Who is entitled to overtime pay in California? Both federal and California law requires that employees be paid the minimum wage for all hours worked and that nonexempt employees be paid the proper overtime pay rate for overtime hours worked. Stating the rule is the easy part. How is it applied in practice? First, one... read more.
Should an employer have the right to disqualify applicants based on criminal convictions? If so, should the law impose any limitations on this right? There exist strong arguments on either side of the debate. From the employer’s perspective, uniform application of a policy excluding candidates who have a criminal conviction – i.e., application of the... read more.
The default rule is that California employers must pay all their employees overtime. Employees who work overtime are entitled to 1.5 times their normal hourly pay, or “time and a half” for each hour worked over 8 hours per day or 40 hours per week. Lab. Code 510, subd. (a). However, there are several categories... read more.
Ayala v. Antelope Valley Newspapers (California Supreme Court) What It’s About: Newspaper home delivery carriers claiming they had been misclassified as independent contractors, brought a class action for overtime wages, unreimbursed business expenses, and other employment benefits. Affirming a Court of Appeal decision, the California Supreme Court found that the trial court had erred in... read more.
Two days ago, the United States Supreme Court agreed to hear the appeal of a former United Parcel Service employee’s claim that the company violated the federal Pregnancy Discrimination Act (PDA) when it refused to provide accommodations for her lifting restrictions during her pregnancy, despite the fact that it provides accommodations to non-pregnant employees with... read more.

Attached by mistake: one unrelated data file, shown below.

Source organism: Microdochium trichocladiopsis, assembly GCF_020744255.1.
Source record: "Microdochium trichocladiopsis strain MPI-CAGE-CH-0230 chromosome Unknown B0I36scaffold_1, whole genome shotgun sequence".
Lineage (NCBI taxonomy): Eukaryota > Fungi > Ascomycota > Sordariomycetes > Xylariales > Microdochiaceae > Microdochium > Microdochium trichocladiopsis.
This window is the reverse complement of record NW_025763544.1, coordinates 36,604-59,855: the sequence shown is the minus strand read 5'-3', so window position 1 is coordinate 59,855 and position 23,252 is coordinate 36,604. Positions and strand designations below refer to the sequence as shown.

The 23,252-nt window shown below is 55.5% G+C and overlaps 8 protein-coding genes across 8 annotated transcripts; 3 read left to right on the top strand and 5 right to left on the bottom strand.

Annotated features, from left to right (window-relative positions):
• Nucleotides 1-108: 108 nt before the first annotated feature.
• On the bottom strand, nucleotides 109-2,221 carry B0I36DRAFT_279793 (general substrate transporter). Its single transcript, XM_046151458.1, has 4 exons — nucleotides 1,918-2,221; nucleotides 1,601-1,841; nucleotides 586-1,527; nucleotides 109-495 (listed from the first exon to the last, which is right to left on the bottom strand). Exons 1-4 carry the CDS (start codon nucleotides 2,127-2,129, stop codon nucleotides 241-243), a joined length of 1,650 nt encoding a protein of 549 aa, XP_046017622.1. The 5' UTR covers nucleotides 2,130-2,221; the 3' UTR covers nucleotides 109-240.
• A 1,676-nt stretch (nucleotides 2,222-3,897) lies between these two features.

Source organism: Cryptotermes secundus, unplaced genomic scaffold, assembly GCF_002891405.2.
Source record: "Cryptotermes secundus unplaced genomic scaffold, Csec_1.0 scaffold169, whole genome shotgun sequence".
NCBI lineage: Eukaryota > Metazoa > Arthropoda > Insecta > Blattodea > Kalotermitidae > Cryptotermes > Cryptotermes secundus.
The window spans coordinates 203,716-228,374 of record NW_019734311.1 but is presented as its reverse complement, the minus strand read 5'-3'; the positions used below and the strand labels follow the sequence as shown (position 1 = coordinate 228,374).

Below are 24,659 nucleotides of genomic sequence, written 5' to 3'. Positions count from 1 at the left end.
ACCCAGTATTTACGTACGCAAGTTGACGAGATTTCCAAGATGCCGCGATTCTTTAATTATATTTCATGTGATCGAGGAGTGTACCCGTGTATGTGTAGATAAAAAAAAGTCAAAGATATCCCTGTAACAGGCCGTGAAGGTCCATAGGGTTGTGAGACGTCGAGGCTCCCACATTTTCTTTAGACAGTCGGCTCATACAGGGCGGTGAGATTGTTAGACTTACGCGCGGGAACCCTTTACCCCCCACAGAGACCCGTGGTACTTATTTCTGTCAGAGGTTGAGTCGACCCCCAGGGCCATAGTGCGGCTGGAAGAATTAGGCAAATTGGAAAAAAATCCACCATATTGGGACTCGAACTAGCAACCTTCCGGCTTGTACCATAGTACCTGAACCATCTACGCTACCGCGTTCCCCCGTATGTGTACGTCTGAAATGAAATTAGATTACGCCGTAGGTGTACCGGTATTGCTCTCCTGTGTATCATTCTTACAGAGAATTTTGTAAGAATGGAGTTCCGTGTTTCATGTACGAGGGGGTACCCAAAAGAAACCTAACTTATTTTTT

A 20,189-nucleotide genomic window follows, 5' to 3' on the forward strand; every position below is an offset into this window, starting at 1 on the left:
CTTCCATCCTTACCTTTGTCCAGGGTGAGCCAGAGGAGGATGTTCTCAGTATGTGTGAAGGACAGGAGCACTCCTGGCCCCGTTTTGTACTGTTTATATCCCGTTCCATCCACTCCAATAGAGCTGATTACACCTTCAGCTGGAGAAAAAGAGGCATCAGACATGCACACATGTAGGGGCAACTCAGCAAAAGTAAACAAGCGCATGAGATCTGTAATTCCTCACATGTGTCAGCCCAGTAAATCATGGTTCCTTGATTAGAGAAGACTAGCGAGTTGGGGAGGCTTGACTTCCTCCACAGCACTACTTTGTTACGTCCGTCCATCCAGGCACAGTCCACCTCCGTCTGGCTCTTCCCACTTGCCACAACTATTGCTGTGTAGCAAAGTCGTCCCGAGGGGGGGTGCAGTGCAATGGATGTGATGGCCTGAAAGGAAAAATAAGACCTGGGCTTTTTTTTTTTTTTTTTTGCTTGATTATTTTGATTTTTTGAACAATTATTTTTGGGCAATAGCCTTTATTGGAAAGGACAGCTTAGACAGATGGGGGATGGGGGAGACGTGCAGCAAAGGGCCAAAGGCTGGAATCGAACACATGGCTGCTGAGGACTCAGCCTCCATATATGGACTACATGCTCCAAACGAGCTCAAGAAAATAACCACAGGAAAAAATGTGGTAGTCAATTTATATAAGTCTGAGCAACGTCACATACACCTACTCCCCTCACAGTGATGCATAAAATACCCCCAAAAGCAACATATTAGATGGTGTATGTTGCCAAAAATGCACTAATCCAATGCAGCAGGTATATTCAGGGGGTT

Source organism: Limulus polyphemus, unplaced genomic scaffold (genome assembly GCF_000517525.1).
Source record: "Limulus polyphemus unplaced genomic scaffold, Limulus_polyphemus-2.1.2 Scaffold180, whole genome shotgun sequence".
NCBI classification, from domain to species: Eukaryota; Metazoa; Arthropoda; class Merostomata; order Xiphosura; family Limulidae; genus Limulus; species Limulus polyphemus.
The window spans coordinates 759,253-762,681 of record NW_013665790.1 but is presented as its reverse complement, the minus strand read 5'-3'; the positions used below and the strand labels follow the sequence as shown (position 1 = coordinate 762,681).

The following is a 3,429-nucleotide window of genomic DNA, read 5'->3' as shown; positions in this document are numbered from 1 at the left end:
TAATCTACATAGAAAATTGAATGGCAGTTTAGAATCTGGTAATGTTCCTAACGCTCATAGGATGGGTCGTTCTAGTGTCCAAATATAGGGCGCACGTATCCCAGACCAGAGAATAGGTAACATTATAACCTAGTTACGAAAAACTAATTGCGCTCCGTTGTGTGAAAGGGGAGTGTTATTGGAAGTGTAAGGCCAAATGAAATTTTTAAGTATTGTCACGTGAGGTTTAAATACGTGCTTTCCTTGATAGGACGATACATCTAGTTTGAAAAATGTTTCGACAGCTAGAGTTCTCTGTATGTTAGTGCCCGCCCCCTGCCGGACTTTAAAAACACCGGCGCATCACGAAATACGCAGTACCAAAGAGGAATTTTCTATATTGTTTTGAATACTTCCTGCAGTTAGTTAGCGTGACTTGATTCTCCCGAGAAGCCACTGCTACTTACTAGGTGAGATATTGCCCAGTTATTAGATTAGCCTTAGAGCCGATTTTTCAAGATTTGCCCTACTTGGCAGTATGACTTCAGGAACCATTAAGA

According to the United Nations, out of 185 countries and territories with available information, the United States is one of the only three countries in the world, along with Papa New Guinea and Oman, lacking paid maternity leave. Most developed countries provide both paid maternity and paternity leave, and paid family and sick leave. Countries that... read more.
Yesterday, the California Supreme Court decided Salas v. Sierra Chemical Co., affirming that the protections of California employment law are available to undocumented immigrants. In 2002, the California Legislature enacted Senate Bill 1818 in response to the U.S. Supreme Court’s decision in Hoffman Plastic Compounds, Inc. v. NLRB limiting the ability of undocumented employees fired... read more.
When employees are diagnosed with serious illnesses or injuries, they often need to take time off to seek treatment and recover. If the employee’s condition qualifies as a disability under the American Disabilities Act (ADA) or the California Fair Employment and Housing Act (FEHA), then an employer may be required to provide the employee with... read more.
California PFL In 2004, California’s Paid Family Leave (PFL) law took effect. This law provides wage replacement benefits from the state disability insurance program for employees who take a leave of absence to care for a seriously ill child, spouse, parent, or domestic partner, or to bond with a minor child within one year of... read more.
This year marks the thirtieth anniversary of the bestselling pregnancy manual What to Expect When You’re Expecting. The most recent edition of What to Expect includes some general information about the legal rights of pregnant employees under federal law alongside practical advice about how to tell your boss you are pregnant and tips for staying safe and healthy on... read more.